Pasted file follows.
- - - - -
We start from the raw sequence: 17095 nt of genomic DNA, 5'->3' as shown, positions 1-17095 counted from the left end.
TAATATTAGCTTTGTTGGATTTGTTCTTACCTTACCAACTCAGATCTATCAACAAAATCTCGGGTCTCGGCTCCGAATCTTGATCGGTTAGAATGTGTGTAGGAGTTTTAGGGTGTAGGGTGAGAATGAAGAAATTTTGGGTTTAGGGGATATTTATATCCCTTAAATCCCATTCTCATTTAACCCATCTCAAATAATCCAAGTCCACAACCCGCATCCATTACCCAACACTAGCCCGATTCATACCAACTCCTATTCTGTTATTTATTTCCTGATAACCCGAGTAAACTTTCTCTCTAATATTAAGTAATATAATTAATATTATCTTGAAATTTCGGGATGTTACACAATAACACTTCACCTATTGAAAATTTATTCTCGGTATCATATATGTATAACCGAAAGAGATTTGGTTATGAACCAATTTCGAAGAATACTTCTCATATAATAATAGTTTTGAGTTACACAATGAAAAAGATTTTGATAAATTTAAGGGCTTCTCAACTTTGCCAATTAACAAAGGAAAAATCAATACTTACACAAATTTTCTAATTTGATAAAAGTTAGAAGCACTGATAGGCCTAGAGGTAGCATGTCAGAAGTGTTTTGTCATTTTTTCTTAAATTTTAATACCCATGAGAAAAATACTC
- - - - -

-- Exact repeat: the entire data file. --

We start from the raw sequence: 17095 nt of genomic DNA, 5'->3' as shown, positions 1-17095 counted from the left end.
TAATATTAGCTTTGTTGGATTTGTTCTTACCTTACCAACTCAGATCTATCAACAAAATCTCGGGTCTCGGCTCCGAATCTTGATCGGTTAGAATGTGTGTAGGAGTTTTAGGGTGTAGGGTGAGAATGAAGAAATTTTGGGTTTAGGGGATATTTATATCCCTTAAATCCCATTCTCATTTAACCCATCTCAAATAATCCAAGTCCACAACCCGCATCCATTACCCAACACTAGCCCGATTCATACCAACTCCTATTCTGTTATTTATTTCCTGATAACCCGAGTAAACTTTCTCTCTAATATTAAGTAATATAATTAATATTATCTTGAAATTTCGGGATGTTACACAATAACACTTCACCTATTGAAAATTTATTCTCGGTATCATATATGTATAACCGAAAGAGATTTGGTTATGAACCAATTTCGAAGAATACTTCTCATATAATAATAGTTTTGAGTTACACAATGAAAAAGATTTTGATAAATTTAAGGGCTTCTCAACTTTGCCAATTAACAAAGGAAAAATCAATACTTACACAAATTTTCTAATTTGATAAAAGTTAGAAGCACTGATAGGCCTAGAGGTAGCATGTCAGAAGTGTTTTGTCATTTTTTCTTAAATTTTAATACCCATGAGAAAAATACTC